Body ImageA Distorted Picture
There’s nothing like a good bout of exercise to work up a healthy appetite. Or is there? A lot of athletes, it turns out, are simply not eating enough.
An alarming initiative was launched last week by the British Olympic Association, UK Athletics and the Eating Disorders Association. They hope to raise awareness of the growing problem of eating disorders. Coaches, family, friends and athletes are to be targeted with details of the early warning signs and risks of anorexia and bulimia nervosa.
The campaign coincides with news that problems in both male and female athletes are running out of control. Research at the University of Leeds by Angie Hulley, the former English cross-country champion and marathon international, reveals that one in ten of Britain’s female distance runners has “some kind of eating disorder”. They are obsessively convinced that less fat equals more fitness.
It can happen at the highest level. The current European cross-country champion, Sara Wedlund, is a self-confessed anorexic, while Lucy Hassell,the British international runner, became so thin that she was forced to use a wheelchair.
Liz McColgan revealed that in 1988, in the run-up to the Olympics, her weight fell to seven stone. She was out-kicked for gold in Seoul. “I was so weak and undernourished I didn’t have the energy to sprint for the line,” she said.
It is not just running. There are problems in the worlds of ballet, figure-skating, gymnastics, rowing and horse riding. In the United States, wrestlers often binge-eat before a match after starving themselves before the weigh-in. The deaths of three college wrestlers late in 1997 triggered panic and it was revealed that they often exercise in saunas or run or cycle in plastic or rubber clothing to sweat off weight.
Other athletes have been known to use such high-risk techniques as jogging in hot showers while wrapped in plastic bags, swallowing diuretics, laxatives or amphetamines, and self-induced vomiting.
All this will make alarming reading for thousands of parents who will see it as yet another reason why they should not encourage their children to take part in sports already tarnished by drug and financial scandals. Unfortunately just as drugs and eating disorders distort the body, so too, poisoned attitudes to competition and rewards for winning have distorted the very body of sport itself.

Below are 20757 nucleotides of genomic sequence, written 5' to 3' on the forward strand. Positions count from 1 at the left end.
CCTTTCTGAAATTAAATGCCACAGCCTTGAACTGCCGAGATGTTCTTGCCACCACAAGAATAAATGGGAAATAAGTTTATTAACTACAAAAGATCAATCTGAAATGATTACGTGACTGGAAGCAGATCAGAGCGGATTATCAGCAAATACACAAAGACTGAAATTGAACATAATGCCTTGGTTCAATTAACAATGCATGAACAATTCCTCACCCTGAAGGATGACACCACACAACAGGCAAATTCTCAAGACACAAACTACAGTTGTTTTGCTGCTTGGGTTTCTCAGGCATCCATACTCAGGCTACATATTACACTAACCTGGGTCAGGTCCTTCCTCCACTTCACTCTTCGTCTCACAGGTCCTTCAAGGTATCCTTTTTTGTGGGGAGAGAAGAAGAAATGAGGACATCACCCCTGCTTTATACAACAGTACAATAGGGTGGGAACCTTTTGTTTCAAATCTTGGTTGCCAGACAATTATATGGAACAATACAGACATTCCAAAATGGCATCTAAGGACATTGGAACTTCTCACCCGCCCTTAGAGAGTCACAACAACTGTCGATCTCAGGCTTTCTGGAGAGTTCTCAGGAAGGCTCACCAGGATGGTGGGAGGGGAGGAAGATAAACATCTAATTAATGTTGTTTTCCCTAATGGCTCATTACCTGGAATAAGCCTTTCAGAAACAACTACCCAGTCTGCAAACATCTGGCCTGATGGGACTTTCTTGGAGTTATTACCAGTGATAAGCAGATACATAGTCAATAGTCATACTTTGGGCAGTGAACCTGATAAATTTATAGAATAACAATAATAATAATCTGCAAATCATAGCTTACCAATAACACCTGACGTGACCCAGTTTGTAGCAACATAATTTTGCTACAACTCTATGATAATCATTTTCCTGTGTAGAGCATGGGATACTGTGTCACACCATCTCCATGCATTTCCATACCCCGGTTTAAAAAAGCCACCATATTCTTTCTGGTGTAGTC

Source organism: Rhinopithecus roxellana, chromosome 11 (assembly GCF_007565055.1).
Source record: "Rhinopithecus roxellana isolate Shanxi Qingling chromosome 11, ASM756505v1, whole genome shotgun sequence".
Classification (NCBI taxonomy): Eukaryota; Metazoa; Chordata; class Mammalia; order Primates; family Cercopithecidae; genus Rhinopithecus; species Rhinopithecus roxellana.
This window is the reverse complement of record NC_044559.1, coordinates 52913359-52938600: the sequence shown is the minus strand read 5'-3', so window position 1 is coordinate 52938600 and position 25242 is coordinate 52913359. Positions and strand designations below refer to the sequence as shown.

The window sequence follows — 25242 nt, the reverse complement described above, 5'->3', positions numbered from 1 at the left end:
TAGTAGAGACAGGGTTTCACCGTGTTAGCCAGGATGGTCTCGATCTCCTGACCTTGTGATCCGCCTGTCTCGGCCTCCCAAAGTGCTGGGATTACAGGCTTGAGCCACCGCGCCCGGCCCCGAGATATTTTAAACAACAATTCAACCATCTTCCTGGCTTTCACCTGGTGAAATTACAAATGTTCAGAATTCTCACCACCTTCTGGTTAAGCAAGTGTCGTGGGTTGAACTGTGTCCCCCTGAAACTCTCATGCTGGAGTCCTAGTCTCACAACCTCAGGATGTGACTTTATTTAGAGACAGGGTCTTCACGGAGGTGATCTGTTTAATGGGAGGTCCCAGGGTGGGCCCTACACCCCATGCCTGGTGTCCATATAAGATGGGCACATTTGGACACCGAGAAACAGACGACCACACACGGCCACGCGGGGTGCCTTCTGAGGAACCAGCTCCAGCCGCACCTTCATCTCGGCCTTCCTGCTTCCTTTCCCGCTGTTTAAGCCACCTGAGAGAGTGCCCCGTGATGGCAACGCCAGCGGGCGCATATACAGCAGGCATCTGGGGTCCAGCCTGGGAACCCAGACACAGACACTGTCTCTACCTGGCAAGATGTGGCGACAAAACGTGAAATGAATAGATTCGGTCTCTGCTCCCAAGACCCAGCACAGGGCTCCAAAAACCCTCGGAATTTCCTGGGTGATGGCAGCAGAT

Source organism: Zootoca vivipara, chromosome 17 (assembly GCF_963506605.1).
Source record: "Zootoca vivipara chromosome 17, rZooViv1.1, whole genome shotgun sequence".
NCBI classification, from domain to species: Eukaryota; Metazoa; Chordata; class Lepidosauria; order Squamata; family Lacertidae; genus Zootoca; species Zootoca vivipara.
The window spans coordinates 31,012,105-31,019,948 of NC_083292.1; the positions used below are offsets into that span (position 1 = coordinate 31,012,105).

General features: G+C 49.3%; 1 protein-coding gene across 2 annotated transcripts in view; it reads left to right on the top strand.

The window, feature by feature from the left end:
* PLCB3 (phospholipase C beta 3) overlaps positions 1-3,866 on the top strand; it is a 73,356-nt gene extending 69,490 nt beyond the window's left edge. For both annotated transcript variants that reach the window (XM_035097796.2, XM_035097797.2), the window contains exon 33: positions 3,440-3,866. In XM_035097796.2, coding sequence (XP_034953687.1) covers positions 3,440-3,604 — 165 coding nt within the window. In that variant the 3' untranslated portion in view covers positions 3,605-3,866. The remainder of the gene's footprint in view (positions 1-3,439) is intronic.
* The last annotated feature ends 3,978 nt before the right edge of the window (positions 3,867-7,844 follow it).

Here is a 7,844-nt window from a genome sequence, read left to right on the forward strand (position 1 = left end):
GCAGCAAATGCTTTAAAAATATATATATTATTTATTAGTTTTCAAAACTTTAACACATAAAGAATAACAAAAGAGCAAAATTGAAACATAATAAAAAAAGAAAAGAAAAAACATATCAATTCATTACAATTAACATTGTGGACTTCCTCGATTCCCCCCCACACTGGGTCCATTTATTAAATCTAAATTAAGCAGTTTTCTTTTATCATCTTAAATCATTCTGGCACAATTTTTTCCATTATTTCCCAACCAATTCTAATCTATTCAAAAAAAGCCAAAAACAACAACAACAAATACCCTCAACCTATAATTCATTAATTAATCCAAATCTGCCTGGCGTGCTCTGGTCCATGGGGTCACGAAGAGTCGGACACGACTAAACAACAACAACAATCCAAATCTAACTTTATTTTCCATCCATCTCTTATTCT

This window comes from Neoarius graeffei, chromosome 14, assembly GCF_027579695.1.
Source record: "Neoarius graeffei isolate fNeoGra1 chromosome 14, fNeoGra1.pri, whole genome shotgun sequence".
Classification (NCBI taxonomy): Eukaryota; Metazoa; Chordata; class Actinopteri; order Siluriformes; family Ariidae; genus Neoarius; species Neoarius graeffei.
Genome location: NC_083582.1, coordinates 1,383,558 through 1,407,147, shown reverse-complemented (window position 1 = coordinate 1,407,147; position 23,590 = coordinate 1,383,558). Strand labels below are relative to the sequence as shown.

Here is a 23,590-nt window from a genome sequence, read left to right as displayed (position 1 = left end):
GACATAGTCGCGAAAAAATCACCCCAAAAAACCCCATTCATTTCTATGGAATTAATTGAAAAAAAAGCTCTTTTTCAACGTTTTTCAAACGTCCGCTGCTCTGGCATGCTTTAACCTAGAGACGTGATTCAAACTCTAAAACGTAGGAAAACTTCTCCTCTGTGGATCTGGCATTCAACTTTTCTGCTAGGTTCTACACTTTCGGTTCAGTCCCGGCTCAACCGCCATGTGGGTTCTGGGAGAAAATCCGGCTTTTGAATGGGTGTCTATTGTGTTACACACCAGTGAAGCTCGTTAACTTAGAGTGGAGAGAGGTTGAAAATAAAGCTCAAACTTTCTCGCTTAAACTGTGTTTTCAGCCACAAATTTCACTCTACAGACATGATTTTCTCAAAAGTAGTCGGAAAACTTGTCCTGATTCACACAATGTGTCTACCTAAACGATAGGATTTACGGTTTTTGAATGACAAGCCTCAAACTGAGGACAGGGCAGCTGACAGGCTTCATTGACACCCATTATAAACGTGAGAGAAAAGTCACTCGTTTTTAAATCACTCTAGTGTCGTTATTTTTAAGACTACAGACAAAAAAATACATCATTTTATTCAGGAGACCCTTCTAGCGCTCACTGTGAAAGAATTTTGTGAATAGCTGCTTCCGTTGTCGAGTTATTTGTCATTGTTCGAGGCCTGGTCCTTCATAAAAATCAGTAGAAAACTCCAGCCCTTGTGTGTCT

Historically it is nonsense. The earliest trainers realised that one of the needs of the sportsman in vigorous training was a plentiful and nutritious food supply. Whenever food has been short it has been seen as a handicap to performance.
In the run-up to the first postwar Olympics in 1948, when food rationing was in force, British hopefuls were offered extra food parcels. And the very earliest manuals on distance running laid great emphasis on the quality and quantity of food – plentiful roast beef, roast and boiled mutton or chicken, vegetables and stale crusty bread, all washed down with ale. The meat was usually taken before the longest work-out of the day. On the move, the athletes topped up with mutton stew, calf’s foot jelly or eel broth, and drank beef tea, coffee, ginger ale, milk, and at times champagne and brandy.
Today’s experts believe that eating disorders are especially common among athletes because of the pressure on them. Competition reinforces characteristics such as perfectionism, obsessive behaviour, the desire to control physique and attention to detail. Most successful athletes are more determined and disciplined than the average. They set the highest goals and work extra hours to achieve them.
The same pressure that will drive one athlete to bulk up by the illegal use of steroids is the engine that drives another to shed weight through anorexia and bulimia. They just see different paths to producing what they believe will be the perfect and winning body.
The body images, thin or thick, come from the top. Every American schoolboy knows that Mark McGwire, the St Louis Cardinals’ baseball super-slugger, bulks his body with the drug androstenedione. The stuff is banned by the International Olympic Committee but Major League Baseball has this week declined again to ban it. Thousands of kids will go on trying to buy a body like McGwire’s at their local drugstore.
They want the body and they hunger for the rewards that follow. For excelling in sport is increasingly seen as a lucrative stepping stone to a glittering quasi-showbiz career where image is all. Such a distorted view pushes everything else aside. A well balanced athlete will enjoy home, career, hobbies, friends and intellectual and cultural pursuits. But if sport is allowed to dominate completely there is dangerous imbalance.
Putting lottery money into pumping children through sporting hothouses of excellence, with the lure of gold dangling ever before them, is all very well, and of course coaches and doctors must be on the lookout to pick up the pieces when young people are physically or psychologically damaged by their sport.
But there will always be too many such victims while the leaders of sport whip up the appetite for fame and fortune above all else, when what they should be putting back on the menu is the joy and fun that sport has long lost.
Copyright 1999 Times Newspapers Ltd.